Most churches desire to increase their membership bases. However, church staff members are typically very busy and can sometimes drop the ball when it comes to helping newcomers feel welcomed. If this is the case at your church, you may want to consider starting a new member’s class. Hosting a class for newcomers is a great way to help them feel connected and get them involved.
Decide the elements you want to focus on in your class. It is a good idea to have a plan so that you will be organized, and the class will be productive. Make an outline of the topics you wish to touch upon, highlighting any key items you plan to discuss. You will want to present this to your pastor for permission. He may want to revise or add to some of your ideas.
Meet with the church secretary and ask about scheduling a room for your meeting. You may also want to speak with her about the possibility of offering child-care for class participants. You will need to determine where the children will be cared for and who will be watching them. You will also need to decide if you want to charge for childcare or offer it for free.
Decide on a time frame for the class. Four weeks is a good length of time. It is long enough to be informative, but it's not an overwhelming length for people who are timid or very busy. You will also want to decide how long each class will be. It is a good idea to limit the class to an hour. This will provide enough time to be informative without overwhelming people. An hour of time is also less of a commitment, a fact that may encourage more people to attend.
Plan out the first meeting. You will want to do some sort of ice breaker to help people feel comfortable. You will also want to focus on a topic for the first week. A good topic for the first week is to offer an explanation of what the church believes. Different denominations can differ in their beliefs on things like baptism and music. You will want to explain the stance your church has on these topics. Additionally, Christian churches emphasize the need to accept Jesus Christ as one’s personal Savior. It's imperative to explain that to the new members.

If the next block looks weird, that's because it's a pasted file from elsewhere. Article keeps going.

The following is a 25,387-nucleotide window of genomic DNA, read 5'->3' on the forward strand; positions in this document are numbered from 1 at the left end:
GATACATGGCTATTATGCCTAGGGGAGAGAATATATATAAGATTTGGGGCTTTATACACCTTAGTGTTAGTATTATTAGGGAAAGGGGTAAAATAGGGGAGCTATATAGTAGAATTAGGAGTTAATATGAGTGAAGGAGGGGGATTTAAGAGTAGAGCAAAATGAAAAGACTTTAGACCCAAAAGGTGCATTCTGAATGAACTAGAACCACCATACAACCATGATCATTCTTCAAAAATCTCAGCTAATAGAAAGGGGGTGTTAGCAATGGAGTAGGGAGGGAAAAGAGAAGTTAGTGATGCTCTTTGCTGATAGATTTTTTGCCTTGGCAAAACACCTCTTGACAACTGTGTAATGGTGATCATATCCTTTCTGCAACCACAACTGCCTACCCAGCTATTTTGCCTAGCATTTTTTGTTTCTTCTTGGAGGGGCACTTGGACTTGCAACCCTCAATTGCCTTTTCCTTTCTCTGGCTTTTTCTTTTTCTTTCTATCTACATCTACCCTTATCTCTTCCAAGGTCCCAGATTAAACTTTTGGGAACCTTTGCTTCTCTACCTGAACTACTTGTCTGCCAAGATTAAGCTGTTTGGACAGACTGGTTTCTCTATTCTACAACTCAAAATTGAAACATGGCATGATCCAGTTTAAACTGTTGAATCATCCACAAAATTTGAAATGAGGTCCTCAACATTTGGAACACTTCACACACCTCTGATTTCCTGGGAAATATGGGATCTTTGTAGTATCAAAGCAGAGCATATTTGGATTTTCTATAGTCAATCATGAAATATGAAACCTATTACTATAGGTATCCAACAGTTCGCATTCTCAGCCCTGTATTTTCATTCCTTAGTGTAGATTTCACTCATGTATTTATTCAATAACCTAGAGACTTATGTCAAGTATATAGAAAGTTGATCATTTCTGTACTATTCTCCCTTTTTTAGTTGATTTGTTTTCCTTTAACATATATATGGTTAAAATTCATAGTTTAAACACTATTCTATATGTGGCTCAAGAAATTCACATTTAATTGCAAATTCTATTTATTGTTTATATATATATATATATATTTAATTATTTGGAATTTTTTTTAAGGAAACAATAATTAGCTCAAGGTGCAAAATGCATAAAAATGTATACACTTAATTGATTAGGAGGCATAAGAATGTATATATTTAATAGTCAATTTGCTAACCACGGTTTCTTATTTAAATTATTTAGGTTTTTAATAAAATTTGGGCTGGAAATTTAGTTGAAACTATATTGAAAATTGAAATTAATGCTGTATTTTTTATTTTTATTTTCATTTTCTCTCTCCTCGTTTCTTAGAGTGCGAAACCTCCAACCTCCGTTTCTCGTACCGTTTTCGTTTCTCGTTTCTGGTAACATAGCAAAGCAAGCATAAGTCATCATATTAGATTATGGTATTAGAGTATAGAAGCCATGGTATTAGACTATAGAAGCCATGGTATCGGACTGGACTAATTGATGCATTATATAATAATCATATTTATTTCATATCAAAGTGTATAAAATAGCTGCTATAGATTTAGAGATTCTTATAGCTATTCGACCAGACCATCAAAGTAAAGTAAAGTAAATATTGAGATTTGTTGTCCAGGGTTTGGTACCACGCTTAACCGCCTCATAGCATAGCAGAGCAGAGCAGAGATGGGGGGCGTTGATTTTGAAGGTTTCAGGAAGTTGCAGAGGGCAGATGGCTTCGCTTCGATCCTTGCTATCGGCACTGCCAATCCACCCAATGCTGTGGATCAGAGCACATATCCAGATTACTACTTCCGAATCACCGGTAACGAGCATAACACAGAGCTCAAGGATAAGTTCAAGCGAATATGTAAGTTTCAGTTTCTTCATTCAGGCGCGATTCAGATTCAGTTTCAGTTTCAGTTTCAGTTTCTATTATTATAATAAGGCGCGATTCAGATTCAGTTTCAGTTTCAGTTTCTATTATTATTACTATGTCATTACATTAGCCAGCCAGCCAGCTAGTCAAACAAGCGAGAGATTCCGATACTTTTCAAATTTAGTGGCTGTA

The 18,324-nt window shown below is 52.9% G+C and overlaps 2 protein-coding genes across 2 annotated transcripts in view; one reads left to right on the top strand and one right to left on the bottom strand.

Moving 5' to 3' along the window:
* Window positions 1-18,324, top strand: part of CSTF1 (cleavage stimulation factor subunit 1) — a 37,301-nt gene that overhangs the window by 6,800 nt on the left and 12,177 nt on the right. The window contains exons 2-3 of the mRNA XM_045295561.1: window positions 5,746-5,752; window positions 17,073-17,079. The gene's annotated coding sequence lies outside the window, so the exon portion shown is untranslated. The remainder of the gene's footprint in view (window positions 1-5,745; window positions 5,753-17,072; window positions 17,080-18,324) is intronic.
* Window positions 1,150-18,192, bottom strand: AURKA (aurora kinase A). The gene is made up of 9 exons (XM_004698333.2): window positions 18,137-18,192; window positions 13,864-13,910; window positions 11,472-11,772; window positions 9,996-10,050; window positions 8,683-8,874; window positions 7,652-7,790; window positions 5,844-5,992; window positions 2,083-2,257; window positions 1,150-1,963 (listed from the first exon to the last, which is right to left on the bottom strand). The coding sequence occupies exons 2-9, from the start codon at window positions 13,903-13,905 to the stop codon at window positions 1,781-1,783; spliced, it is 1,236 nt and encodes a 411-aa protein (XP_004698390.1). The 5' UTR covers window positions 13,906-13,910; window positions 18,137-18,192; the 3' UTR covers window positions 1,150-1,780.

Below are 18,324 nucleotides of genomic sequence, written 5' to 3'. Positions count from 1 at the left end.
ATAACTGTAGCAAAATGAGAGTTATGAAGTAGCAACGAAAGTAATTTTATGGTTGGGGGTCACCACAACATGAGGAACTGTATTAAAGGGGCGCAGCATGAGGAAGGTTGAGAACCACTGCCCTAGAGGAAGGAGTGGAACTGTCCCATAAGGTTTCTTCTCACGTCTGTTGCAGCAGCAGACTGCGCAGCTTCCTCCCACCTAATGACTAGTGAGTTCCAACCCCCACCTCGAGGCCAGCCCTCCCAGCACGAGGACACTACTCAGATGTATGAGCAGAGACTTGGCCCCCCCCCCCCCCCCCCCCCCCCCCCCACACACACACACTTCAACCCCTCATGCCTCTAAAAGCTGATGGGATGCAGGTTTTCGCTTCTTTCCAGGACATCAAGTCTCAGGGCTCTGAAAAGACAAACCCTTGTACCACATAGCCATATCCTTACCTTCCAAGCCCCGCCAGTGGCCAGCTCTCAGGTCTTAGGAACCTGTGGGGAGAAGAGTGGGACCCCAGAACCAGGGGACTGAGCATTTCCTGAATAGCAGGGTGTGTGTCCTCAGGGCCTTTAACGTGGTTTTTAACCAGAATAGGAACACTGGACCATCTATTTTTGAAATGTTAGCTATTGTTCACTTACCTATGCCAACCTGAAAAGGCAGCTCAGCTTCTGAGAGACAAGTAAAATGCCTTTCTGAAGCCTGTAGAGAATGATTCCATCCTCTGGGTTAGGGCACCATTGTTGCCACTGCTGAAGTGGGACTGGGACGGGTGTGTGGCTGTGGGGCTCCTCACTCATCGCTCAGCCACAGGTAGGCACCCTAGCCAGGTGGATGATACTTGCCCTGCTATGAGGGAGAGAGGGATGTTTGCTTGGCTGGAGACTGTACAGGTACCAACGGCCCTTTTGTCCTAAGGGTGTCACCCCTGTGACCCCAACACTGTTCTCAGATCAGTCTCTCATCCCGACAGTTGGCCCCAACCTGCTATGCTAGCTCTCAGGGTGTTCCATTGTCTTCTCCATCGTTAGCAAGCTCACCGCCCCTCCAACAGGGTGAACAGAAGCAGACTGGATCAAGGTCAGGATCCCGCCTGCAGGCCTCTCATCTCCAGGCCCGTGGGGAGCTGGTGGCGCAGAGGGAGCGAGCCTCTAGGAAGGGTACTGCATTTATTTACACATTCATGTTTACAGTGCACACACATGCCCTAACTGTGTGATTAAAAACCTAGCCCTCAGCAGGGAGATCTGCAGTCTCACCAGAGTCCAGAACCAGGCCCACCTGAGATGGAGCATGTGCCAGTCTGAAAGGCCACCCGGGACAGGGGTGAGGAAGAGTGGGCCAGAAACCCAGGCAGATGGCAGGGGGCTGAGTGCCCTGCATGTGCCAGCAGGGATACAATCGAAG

Plan to discuss the history of your church in your second meeting, as well as the future if you are planning to move or grow. This will help give new members an understanding of what you hope for the future of the church.
Use the third meeting to inform the new members of ways to get involved in the church through serving, attending social events or signing up for a Bible study. You will also want to inform people of things the church has to offer such as child-care, preschool and counseling services. Offering ways to get involved will help newcomers get connected.
Use the final class to hold a Question and Answer session for the newcomers to ask what they want. You may also want to end the sessions by offering membership to the church.
Advertise your new member’s class in the Sunday bulletin and on the big screen if your church has one. Make sure you include your contact information and a deadline for people to sign up by. You will also want to inform the church greeters and information desk workers about your class; they can help spread the word.
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Based in Orlando, Fla., Michaela Davila has been writing poetry, short stories, resumes and advertising materials for years. She has recently been published in the Dollar Stretcher and Devozine. Davila has a bachelor's degree in business administration from Elon University and is a Board Certified Associate Behavior Analyst.